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Go Back   SailNet Community > On Board > Gear & Maintenance
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  #1  
Old 03-26-2007
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Thumbs up Wood Interior Cabin

I am planning on "touching up" the interior wood on my boat. Maybe a little more then touch up ....
The wood is African mahogany. There are no water stains, but there are holes and scratches that I would like to fill in and repair. I plan on light sanding off the varnish and filling in the holes. What should I use to fill in the holes and scratches ?
A friend also suggested that instead of varnish I use a product called gymcoat, which is used on gym floors. He said he had used it on his boat and it looks great and has held up very well, as it has been 3 years since he applied it. So, I am asking how should I proceed and what should I use ?
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Old 03-26-2007
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It requires a bit of elbow grease and time, but is not that difficult to do. My suggestions based on experience woodworking and with my 2 Sabres are:
1. Sand lightly with no coarser than 120 grit.
2. Make sur that you don't sand through any plywood (e.g., bulkheads).
3. For dirty areas, use acetone and a 3M green abrasive pad. It will remove the dirt and won't clog. They can be found at Lowes in the Paint section and look like a pot scrubby.
4. To fill deep holes, mix some mahagony dust (from a sander) with 5 minute epoxy. It will stay put and will match the surrounding area. Test in an inconspicuous area first. For light scratches, either do nothing because the finish will "erase" the scratch or snad until the scratch dissapears. Be careful of sanding through veneer though! For a test, wipe the area with a cloth dampened with paint thinner - it's an approximation of what urethane will look like
5. No real need to sand off the varnish unless it's discolored or peeling. Just sand lightly to remove the sheen and/or dirt/grease.
6. You can use any wiping urethane such as Formby's or Minwax. If you want a real deep finish, Minwax has a number of nice sheens and is readily available. No need for a "marine" varnish since it's interior. However if you're going for a deep finish (e.g., a table) try Minwax Helmsman's Varnish. It's really a urethane but is more flexible than a standard "varnish".
7. For floors, you can use Minwax Helmsman's Varnish. I've had good results with it. After about 3 years, you may need a new coat if it become scratched. But that will happen with any finish.

Good luck! It's worth it.
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Old 03-26-2007
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sailingdog is just really nice sailingdog is just really nice sailingdog is just really nice sailingdog is just really nice sailingdog is just really nice
For floors, I'd recommend Ultimate Sole...
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My floors are also African mahogany, thanks for the tip
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Sailingdog - I have a previously finished teak & holly sole. I understand that Ultmate Sole can not be used on a previously finished surface. Do you know if this is true and why? I'd hate to mess up a really nice floor. I've had really good results with MinWax Helmsman....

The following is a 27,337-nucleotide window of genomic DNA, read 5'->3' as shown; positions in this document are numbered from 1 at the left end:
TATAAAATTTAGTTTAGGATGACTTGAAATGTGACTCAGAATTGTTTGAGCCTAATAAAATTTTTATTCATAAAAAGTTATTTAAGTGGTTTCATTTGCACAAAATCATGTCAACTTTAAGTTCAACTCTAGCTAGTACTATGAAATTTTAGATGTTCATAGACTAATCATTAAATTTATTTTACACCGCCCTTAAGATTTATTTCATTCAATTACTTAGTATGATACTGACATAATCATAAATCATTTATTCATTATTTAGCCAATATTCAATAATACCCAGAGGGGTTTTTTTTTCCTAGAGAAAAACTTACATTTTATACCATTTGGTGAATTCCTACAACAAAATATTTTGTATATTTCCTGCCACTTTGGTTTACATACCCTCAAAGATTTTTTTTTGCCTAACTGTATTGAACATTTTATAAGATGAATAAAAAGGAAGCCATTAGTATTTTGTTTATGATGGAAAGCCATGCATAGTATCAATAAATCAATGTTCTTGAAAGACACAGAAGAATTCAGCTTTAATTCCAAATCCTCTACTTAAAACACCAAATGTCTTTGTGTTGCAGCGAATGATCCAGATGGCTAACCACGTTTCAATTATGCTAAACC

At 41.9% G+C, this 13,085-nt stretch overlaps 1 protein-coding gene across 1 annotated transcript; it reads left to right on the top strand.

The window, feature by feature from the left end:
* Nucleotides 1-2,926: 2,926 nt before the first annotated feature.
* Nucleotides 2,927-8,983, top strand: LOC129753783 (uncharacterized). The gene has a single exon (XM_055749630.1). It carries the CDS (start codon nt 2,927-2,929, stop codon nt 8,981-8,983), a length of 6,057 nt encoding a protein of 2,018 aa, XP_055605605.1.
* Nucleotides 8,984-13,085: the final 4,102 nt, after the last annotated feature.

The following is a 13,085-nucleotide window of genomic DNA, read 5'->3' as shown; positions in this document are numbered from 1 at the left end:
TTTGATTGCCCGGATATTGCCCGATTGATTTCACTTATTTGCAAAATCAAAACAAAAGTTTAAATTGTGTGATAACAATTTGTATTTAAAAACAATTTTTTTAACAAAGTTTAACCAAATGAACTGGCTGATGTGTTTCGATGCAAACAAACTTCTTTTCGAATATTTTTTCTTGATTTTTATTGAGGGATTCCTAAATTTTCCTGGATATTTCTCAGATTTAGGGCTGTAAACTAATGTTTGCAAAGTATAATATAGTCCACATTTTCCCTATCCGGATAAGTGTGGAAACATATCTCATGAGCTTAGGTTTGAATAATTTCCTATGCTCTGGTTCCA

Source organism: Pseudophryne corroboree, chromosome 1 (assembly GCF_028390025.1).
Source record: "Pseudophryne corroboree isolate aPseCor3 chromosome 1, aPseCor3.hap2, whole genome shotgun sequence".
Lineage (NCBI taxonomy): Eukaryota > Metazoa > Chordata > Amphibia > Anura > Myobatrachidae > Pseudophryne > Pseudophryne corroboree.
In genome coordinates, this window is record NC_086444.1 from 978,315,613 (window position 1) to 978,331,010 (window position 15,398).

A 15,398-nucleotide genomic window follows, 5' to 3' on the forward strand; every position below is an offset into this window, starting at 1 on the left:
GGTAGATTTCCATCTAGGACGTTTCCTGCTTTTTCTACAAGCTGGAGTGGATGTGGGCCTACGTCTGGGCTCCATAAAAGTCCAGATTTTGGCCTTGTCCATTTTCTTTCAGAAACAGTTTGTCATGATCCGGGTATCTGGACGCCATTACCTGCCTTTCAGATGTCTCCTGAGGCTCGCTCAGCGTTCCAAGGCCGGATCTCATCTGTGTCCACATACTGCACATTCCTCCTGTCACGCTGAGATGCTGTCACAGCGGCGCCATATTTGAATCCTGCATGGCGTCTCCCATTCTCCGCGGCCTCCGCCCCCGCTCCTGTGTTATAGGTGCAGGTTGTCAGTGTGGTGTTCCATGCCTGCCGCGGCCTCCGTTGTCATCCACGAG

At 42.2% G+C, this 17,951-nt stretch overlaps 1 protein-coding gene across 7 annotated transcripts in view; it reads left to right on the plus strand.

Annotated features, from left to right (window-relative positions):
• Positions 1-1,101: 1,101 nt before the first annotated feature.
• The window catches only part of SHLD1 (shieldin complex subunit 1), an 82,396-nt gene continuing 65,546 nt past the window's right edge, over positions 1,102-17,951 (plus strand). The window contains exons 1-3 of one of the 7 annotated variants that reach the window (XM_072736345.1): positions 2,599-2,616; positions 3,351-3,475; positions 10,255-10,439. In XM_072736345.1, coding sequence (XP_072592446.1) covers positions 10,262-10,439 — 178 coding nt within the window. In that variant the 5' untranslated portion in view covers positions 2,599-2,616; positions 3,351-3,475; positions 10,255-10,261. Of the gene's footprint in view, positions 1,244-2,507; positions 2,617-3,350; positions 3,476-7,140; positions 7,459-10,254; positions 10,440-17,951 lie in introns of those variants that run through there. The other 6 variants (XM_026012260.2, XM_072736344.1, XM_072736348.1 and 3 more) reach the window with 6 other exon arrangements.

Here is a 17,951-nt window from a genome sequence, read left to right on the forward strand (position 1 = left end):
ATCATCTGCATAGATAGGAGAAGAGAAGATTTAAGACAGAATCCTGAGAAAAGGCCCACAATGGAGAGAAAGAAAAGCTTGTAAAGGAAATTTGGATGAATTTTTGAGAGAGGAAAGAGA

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Check out this link:
http://www.ultimatesole.com/index.asp?ID=10

It contains instructions for applying Ultimate Sole and includes a section on re-doing previously finished cabin soles....

I've ordered some this week and plan to try it out soon.
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Let us know. It sounds like a great product, but when it comes to finished, I'm REAL conservative.

There is an old story that Leonardo DaVinci painted a fresco with a new technique. The story goes that it was a masterpiece but began to fade almost immediately. I think that it was Giorgio Vasari that tried to fix it but was unsuccessful. I'm off topic, but the my point is that I have a really nice cabin sole and would hate to mess it up by applying it incorrectly. Thanks for the link.
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Just read the Ultimate Sole application instructions. Pretty simple and the same as I would do (except for the wet sand part) for any other finish. Thanks for the tip.
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All the boats I've seen that have wooden cabin soles have used it with no complaints thus far. From what I've seen, unlike some other finishes, it doesn't get really slick and slippery when wet.... so your "crack your skull open" quotient goes down a bit. This isn't to say that you can't manage to slip on the stuff... but some of the other finishes turn to an almost ice-like frictionless surface.
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You know what the first rule of sailing is? ...Love. You can learn all the math in the 'verse, but you take
a boat to the sea you don't love, she'll shake you off just as sure as the turning of the worlds. Love keeps
her going when she oughta fall down, tells you she's hurting 'fore she keens. Makes her a home.

—Cpt. Mal Reynolds, Serenity (edited)

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Old 03-27-2007
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Amen! The Helmsman's varnish is really slick if you try to walk around in socks.....fun for kids though! Thanks for the tip.
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